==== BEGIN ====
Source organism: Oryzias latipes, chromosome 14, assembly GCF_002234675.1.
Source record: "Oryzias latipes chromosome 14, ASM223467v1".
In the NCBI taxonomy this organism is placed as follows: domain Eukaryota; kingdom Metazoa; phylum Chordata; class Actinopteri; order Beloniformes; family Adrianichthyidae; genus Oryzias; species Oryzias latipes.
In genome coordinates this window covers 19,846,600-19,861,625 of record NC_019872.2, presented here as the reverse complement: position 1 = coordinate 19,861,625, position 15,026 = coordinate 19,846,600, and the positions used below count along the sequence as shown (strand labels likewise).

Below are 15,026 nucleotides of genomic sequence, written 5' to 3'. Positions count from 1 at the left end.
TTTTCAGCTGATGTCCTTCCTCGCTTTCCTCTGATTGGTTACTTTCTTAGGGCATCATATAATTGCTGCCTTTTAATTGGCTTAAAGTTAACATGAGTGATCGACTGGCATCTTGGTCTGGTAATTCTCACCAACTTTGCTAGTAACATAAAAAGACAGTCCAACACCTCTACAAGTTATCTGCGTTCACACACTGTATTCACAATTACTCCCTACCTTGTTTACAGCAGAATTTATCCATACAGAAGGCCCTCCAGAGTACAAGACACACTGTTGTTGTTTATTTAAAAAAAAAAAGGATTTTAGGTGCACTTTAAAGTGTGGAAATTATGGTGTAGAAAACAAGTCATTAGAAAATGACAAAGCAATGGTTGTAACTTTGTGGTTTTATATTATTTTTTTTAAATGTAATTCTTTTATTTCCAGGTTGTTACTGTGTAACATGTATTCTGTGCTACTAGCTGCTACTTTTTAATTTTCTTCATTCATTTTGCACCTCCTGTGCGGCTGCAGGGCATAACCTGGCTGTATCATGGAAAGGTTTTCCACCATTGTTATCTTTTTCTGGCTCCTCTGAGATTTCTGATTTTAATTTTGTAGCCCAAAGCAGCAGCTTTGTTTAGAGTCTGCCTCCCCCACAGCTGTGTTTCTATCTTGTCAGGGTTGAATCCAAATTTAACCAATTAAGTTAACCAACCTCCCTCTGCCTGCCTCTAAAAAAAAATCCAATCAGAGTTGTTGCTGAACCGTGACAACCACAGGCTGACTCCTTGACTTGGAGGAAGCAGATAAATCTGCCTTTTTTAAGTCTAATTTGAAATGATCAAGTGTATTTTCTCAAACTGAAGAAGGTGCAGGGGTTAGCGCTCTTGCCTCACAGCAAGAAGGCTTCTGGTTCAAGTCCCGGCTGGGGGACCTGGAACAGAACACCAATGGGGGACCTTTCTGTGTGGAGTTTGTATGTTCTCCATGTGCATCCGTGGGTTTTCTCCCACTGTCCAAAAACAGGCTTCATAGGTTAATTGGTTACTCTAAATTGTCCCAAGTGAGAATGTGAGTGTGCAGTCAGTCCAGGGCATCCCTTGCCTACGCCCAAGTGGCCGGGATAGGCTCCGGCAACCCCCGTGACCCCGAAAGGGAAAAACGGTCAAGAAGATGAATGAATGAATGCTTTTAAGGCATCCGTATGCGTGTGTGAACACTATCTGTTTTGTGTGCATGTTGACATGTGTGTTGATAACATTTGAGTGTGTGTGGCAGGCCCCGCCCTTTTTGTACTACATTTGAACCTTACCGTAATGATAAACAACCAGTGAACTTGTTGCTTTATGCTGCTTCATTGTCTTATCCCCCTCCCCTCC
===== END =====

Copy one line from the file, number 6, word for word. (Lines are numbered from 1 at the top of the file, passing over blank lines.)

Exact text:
TTTTCAGCTGATGTCCTTCCTCGCTTTCCTCTGATTGGTTACTTTCTTAGGGCATCATATAATTGCTGCCTTTTAATTGGCTTAAAGTTAACATGAGTGATCGACTGGCATCTTGGTCTGGTAATTCTCACCAACTTTGCTAGTAACATAAAAAGACAGTCCAACACCTCTACAAGTTATCTGCGTTCACACACTGTATTCACAATTACTCCCTACCTTGTTTACAGCAGAATTTATCCATACAGAAGGCCCTCCAGAGTACAAGACACACTGTTGTTGTTTATTTAAAAAAAAAAAGGATTTTAGGTGCACTTTAAAGTGTGGAAATTATGGTGTAGAAAACAAGTCATTAGAAAATGACAAAGCAATGGTTGTAACTTTGTGGTTTTATATTATTTTTTTTAAATGTAATTCTTTTATTTCCAGGTTGTTACTGTGTAACATGTATTCTGTGCTACTAGCTGCTACTTTTTAATTTTCTTCATTCATTTTGCACCTCCTGTGCGGCTGCAGGGCATAACCTGGCTGTATCATGGAAAGGTTTTCCACCATTGTTATCTTTTTCTGGCTCCTCTGAGATTTCTGATTTTAATTTTGTAGCCCAAAGCAGCAGCTTTGTTTAGAGTCTGCCTCCCCCACAGCTGTGTTTCTATCTTGTCAGGGTTGAATCCAAATTTAACCAATTAAGTTAACCAACCTCCCTCTGCCTGCCTCTAAAAAAAAATCCAATCAGAGTTGTTGCTGAACCGTGACAACCACAGGCTGACTCCTTGACTTGGAGGAAGCAGATAAATCTGCCTTTTTTAAGTCTAATTTGAAATGATCAAGTGTATTTTCTCAAACTGAAGAAGGTGCAGGGGTTAGCGCTCTTGCCTCACAGCAAGAAGGCTTCTGGTTCAAGTCCCGGCTGGGGGACCTGGAACAGAACACCAATGGGGGACCTTTCTGTGTGGAGTTTGTATGTTCTCCATGTGCATCCGTGGGTTTTCTCCCACTGTCCAAAAACAGGCTTCATAGGTTAATTGGTTACTCTAAATTGTCCCAAGTGAGAATGTGAGTGTGCAGTCAGTCCAGGGCATCCCTTGCCTACGCCCAAGTGGCCGGGATAGGCTCCGGCAACCCCCGTGACCCCGAAAGGGAAAAACGGTCAAGAAGATGAATGAATGAATGCTTTTAAGGCATCCGTATGCGTGTGTGAACACTATCTGTTTTGTGTGCATGTTGACATGTGTGTTGATAACATTTGAGTGTGTGTGGCAGGCCCCGCCCTTTTTGTACTACATTTGAACCTTACCGTAATGATAAACAACCAGTGAACTTGTTGCTTTATGCTGCTTCATTGTCTTATCCCCCTCCCCTCC